Science Writer: Mind Explanation Book Fails

In a leading scientific journal Nature, science writer Philippe Ball reviews a book offering to explain how the mind is born out of mud. And he deviates from the script.

The book is Spirit Journey: How thought emerged from chaos by neuroscientists Ogi Ogas and Sai Gaddam. One would expect a conventional science writer to announce that this new book is an important contribution to the quest to naturalize the human mind – to show that the mind is merely an adaptation that has enabled the monkey without a tail to survive in the savannah. Such a belief need not be true (and is not); it is a placeholder for a better grounded purely naturalistic belief.

Yet Ball examines the claims made in spirit journey, and offers real review:

Ogas and Gaddam have a very broad view of the mind as “a physical system that converts sensations into action”. At first glance, this grants a spirit to thermostats and robots as much as to living entities. “A spirit responds. A mind changes. A spirit acts,” they write. But the same goes for many machines. What, then, distinguishes a spirit? If it is about sensibility or conscience, the authors give a confused picture. They say an amoeba’s “self-awareness” is “pitiful” – and later seem to deny this quality to all organisms except vertebrates.

Many claims go beyond the facts. The discussion of consciousness rests on the belief that the problem has been solved by cognitive scientist Stephen Grossberg (whom the authors thank for “his guidance and support”). Since the late 1960s, Grossberg has developed the idea that consciousness arises from the “resonance” between specific brain modules. Ogas and Gaddam are vague about what resonance means here, beyond saying that the modules amplify and extend each other’s outputs, and they give the reader little guidance on the empirical evidence that exists to support the idea. Grossberg’s theory is provocative and thought-provoking, but, framed within the abstract mathematical framework of dynamical systems theory, it remains contingent on his assumption that “all conscious states are states of resonance.” I am not convinced that this amounts to the revolution that the authors claim.

Philippe BallA tour of the evolution of minds” at Nature (7 March 2022)

Ball is right, of course. Popular scientific literature on the mind boasts many claims that we are on the verge of reducing it to a material substrate. Meanwhile, professional approaches to the subject have been described in the Chronicle of higher education like weird. Repeated rebuffs of proof teach nothing in most cases except to keep trying.

Now, about cognitive scientists Stephen Grossberg: He is the author of the highly praised Conscious mind, resonating brain (2021):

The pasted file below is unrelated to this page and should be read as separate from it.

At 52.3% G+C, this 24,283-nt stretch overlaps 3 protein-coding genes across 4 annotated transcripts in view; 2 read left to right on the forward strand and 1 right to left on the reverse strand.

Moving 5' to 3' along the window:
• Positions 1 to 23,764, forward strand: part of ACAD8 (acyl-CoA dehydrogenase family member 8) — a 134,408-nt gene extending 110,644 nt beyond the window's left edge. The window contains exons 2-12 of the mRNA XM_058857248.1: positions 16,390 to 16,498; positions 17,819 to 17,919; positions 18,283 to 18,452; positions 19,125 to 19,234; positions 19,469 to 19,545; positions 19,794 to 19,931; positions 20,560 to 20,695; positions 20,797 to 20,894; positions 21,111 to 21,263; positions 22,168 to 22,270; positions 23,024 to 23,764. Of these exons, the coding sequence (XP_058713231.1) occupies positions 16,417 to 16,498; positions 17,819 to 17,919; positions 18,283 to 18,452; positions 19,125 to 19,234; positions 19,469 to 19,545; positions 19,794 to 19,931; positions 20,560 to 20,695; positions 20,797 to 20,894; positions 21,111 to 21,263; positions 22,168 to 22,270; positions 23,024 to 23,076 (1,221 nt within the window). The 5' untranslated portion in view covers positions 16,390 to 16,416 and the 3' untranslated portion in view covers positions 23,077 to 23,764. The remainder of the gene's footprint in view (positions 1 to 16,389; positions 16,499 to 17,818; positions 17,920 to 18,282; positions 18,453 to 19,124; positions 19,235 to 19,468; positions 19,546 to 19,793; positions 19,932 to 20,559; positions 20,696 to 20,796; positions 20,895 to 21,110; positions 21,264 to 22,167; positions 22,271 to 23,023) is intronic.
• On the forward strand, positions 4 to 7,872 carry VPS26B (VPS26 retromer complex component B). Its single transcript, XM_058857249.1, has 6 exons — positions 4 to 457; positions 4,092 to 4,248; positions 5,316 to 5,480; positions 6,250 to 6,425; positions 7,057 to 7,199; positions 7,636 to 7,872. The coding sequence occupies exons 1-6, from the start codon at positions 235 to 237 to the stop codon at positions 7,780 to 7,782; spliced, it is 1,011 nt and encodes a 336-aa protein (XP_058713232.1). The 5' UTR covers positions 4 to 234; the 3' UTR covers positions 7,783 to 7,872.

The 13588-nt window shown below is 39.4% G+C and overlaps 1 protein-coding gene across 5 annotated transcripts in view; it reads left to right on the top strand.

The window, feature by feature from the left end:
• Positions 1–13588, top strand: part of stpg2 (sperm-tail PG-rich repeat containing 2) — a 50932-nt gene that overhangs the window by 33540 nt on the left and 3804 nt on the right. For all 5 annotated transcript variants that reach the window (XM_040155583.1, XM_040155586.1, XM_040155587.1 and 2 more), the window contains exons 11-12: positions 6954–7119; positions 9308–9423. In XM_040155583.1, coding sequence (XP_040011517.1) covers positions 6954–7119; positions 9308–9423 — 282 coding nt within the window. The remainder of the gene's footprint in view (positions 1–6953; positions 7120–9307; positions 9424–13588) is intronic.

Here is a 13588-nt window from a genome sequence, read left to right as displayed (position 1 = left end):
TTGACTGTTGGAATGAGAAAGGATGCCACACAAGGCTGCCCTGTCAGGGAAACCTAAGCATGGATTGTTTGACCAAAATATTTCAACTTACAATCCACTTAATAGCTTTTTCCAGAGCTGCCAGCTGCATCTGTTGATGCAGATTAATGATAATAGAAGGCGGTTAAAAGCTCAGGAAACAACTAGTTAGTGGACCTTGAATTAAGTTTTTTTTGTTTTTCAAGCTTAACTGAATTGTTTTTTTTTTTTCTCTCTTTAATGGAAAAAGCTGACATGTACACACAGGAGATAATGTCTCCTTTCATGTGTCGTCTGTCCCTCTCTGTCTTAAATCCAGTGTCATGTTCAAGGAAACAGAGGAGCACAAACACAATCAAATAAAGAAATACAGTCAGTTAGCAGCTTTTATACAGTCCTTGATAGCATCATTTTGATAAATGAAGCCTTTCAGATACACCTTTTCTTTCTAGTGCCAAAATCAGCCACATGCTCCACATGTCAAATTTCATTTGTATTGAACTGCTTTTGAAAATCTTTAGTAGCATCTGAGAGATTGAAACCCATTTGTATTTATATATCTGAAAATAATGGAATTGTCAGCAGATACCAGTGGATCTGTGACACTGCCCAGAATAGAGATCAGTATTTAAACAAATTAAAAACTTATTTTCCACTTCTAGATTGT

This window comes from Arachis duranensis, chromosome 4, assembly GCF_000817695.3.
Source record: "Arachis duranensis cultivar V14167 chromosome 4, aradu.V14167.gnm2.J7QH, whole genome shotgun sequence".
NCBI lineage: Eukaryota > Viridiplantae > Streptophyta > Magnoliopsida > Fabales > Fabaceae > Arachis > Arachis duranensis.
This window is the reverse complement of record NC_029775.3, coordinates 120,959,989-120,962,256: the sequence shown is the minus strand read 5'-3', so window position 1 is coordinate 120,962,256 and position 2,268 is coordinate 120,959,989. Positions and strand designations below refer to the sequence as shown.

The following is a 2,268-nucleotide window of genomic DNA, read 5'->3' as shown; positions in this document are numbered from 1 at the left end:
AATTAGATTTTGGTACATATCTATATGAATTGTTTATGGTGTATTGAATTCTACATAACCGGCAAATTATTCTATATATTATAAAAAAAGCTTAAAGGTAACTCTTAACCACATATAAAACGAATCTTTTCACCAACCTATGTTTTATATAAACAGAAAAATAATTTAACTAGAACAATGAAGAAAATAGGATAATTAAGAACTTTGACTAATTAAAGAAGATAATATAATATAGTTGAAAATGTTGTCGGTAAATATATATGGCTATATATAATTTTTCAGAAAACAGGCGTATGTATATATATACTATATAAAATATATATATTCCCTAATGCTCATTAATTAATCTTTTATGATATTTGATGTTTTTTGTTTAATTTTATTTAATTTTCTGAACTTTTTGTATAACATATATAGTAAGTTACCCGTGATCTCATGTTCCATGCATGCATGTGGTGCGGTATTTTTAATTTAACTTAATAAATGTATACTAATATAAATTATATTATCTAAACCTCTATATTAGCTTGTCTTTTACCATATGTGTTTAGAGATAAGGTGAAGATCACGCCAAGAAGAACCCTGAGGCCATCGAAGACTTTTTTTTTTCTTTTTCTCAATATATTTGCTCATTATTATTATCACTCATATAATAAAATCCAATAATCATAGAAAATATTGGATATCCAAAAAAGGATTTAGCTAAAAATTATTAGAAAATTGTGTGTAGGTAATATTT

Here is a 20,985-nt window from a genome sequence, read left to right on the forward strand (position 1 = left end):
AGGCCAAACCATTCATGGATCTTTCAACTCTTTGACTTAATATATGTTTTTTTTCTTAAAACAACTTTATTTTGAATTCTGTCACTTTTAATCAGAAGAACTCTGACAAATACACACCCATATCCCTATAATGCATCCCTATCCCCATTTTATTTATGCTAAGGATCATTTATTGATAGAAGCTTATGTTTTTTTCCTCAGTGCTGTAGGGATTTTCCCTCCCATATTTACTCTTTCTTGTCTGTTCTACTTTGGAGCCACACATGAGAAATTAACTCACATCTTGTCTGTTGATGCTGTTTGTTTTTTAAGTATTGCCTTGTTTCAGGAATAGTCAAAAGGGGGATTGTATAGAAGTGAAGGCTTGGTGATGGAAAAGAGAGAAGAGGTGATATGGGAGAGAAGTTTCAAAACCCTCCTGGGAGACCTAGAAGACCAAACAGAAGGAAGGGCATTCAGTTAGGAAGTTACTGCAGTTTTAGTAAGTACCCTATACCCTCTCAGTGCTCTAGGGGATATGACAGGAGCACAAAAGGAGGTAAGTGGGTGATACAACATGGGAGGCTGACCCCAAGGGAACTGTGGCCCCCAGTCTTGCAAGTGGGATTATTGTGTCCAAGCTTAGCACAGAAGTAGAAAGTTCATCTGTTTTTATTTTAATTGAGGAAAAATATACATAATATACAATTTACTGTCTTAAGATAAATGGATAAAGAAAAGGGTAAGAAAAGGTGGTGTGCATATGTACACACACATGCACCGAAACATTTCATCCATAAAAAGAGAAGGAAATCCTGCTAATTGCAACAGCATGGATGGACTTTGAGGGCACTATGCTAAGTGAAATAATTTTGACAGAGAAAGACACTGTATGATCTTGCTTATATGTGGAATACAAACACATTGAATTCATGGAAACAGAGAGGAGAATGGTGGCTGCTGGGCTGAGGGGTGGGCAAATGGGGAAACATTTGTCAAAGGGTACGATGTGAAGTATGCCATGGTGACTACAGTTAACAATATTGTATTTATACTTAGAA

The work embodies groundbreaking principles of mind that clarify how autonomous adaptive intelligence is achieved. It provides mechanistic explanations for multiple mental disorders, including symptoms of Alzheimer’s disease, autism, amnesia, and sleep disturbances; the biological bases of morality and religion, including why our brains are geared towards the good so that values ​​are not purely relative; puzzling aspects of the human condition, including why many decisions are irrational and counterproductive despite evolutionary selection for adaptive behaviors; and solutions to large-scale problems in machine learning, technology, and artificial intelligence that provide a model for autonomously intelligent algorithms and robots. – From the editor

If the publisher is any guide, the book certainly hits all the right pop sci buttons: “mechanistic explanations of multiple mental disorders”, “biological bases of morality and religion”, “why our brains are biased towards the good in order to values ​​are not”. purely relative” (brain bias, do not moral choice), “many decisions are irrational and counterproductive despite evolution’s selection of adaptive behaviors” (the fact that we are supposed to have evolved to behave in one way but in reality we often behave in a any other way should never cast doubt on the theory itself) … And, unsurprisingly, “solutions … that provide a model for autonomously intelligent algorithms and robots”

Ball seems like too thoughtful a science writer to swallow it all and encourage it. But he must be careful:

There’s a lot to like in Journey of the mind. He is so often informative and entertaining that it seems mean to quibble. But the book illustrates a persistent problem in popular science, in which pet theories are presented with too much confidence and too little context. Readers deserve the full picture – less definitive and satisfying, perhaps, but ultimately more honest and illuminating.

Philippe BallA tour of the evolution of minds” at Nature (7 March 2022)

That’s true, but the full picture would highlight the huge flaws of reductionist materialism. It’s no wonder so many people continue to find solace in scientific writing like “Eureka!” The “moral choice” module finally found – among the guinea pigs! »

You can also read:

The relationship between the mind and the brain isn’t even clear Journalist and editor Ken Francis poses a series of skeptical questions to those who claim that the mind is really just the brain. The placebo effect – we start to get better because we believe we will, before the drugs have taken effect – is a classic demonstration of the mind at work.


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